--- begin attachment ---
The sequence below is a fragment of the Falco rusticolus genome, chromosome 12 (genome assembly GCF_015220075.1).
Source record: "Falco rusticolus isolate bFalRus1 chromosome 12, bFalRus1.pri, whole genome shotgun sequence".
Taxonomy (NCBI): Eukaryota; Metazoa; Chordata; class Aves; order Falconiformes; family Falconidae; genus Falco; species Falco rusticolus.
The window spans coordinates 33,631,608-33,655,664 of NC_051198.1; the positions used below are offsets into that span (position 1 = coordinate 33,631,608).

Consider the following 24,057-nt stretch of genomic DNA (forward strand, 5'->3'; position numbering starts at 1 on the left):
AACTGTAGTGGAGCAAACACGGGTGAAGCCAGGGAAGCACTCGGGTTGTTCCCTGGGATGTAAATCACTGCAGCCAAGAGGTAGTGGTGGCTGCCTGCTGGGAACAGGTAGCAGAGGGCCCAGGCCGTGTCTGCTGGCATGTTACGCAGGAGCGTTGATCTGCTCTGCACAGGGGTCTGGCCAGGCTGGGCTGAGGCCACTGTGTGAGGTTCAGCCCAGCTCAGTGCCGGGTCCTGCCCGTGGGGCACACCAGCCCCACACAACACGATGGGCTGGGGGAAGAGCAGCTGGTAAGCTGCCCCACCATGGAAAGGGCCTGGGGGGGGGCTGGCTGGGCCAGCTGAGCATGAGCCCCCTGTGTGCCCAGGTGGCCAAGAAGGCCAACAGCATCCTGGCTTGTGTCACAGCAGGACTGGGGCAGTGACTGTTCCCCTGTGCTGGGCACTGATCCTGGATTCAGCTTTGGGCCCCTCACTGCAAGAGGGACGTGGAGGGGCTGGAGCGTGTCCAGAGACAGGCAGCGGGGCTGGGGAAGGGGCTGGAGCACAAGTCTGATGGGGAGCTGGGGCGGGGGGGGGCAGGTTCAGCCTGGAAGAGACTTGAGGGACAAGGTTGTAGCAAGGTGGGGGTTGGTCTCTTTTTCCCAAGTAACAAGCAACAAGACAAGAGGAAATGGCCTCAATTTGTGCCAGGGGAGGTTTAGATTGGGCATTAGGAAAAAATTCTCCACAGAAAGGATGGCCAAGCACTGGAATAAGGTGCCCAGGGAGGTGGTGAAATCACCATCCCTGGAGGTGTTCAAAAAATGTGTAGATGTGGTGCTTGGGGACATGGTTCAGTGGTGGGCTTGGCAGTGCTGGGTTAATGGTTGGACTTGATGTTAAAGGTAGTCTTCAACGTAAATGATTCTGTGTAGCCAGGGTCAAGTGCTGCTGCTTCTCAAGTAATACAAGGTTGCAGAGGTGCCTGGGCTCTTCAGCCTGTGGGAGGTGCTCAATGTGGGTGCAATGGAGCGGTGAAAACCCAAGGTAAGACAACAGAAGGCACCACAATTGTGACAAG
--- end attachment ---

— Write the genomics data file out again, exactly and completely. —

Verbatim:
The sequence below is a fragment of the Falco rusticolus genome, chromosome 12 (genome assembly GCF_015220075.1).
Source record: "Falco rusticolus isolate bFalRus1 chromosome 12, bFalRus1.pri, whole genome shotgun sequence".
Taxonomy (NCBI): Eukaryota; Metazoa; Chordata; class Aves; order Falconiformes; family Falconidae; genus Falco; species Falco rusticolus.
The window spans coordinates 33,631,608-33,655,664 of NC_051198.1; the positions used below are offsets into that span (position 1 = coordinate 33,631,608).

Consider the following 24,057-nt stretch of genomic DNA (forward strand, 5'->3'; position numbering starts at 1 on the left):
AACTGTAGTGGAGCAAACACGGGTGAAGCCAGGGAAGCACTCGGGTTGTTCCCTGGGATGTAAATCACTGCAGCCAAGAGGTAGTGGTGGCTGCCTGCTGGGAACAGGTAGCAGAGGGCCCAGGCCGTGTCTGCTGGCATGTTACGCAGGAGCGTTGATCTGCTCTGCACAGGGGTCTGGCCAGGCTGGGCTGAGGCCACTGTGTGAGGTTCAGCCCAGCTCAGTGCCGGGTCCTGCCCGTGGGGCACACCAGCCCCACACAACACGATGGGCTGGGGGAAGAGCAGCTGGTAAGCTGCCCCACCATGGAAAGGGCCTGGGGGGGGGCTGGCTGGGCCAGCTGAGCATGAGCCCCCTGTGTGCCCAGGTGGCCAAGAAGGCCAACAGCATCCTGGCTTGTGTCACAGCAGGACTGGGGCAGTGACTGTTCCCCTGTGCTGGGCACTGATCCTGGATTCAGCTTTGGGCCCCTCACTGCAAGAGGGACGTGGAGGGGCTGGAGCGTGTCCAGAGACAGGCAGCGGGGCTGGGGAAGGGGCTGGAGCACAAGTCTGATGGGGAGCTGGGGCGGGGGGGGGCAGGTTCAGCCTGGAAGAGACTTGAGGGACAAGGTTGTAGCAAGGTGGGGGTTGGTCTCTTTTTCCCAAGTAACAAGCAACAAGACAAGAGGAAATGGCCTCAATTTGTGCCAGGGGAGGTTTAGATTGGGCATTAGGAAAAAATTCTCCACAGAAAGGATGGCCAAGCACTGGAATAAGGTGCCCAGGGAGGTGGTGAAATCACCATCCCTGGAGGTGTTCAAAAAATGTGTAGATGTGGTGCTTGGGGACATGGTTCAGTGGTGGGCTTGGCAGTGCTGGGTTAATGGTTGGACTTGATGTTAAAGGTAGTCTTCAACGTAAATGATTCTGTGTAGCCAGGGTCAAGTGCTGCTGCTTCTCAAGTAATACAAGGTTGCAGAGGTGCCTGGGCTCTTCAGCCTGTGGGAGGTGCTCAATGTGGGTGCAATGGAGCGGTGAAAACCCAAGGTAAGACAACAGAAGGCACCACAATTGTGACAAG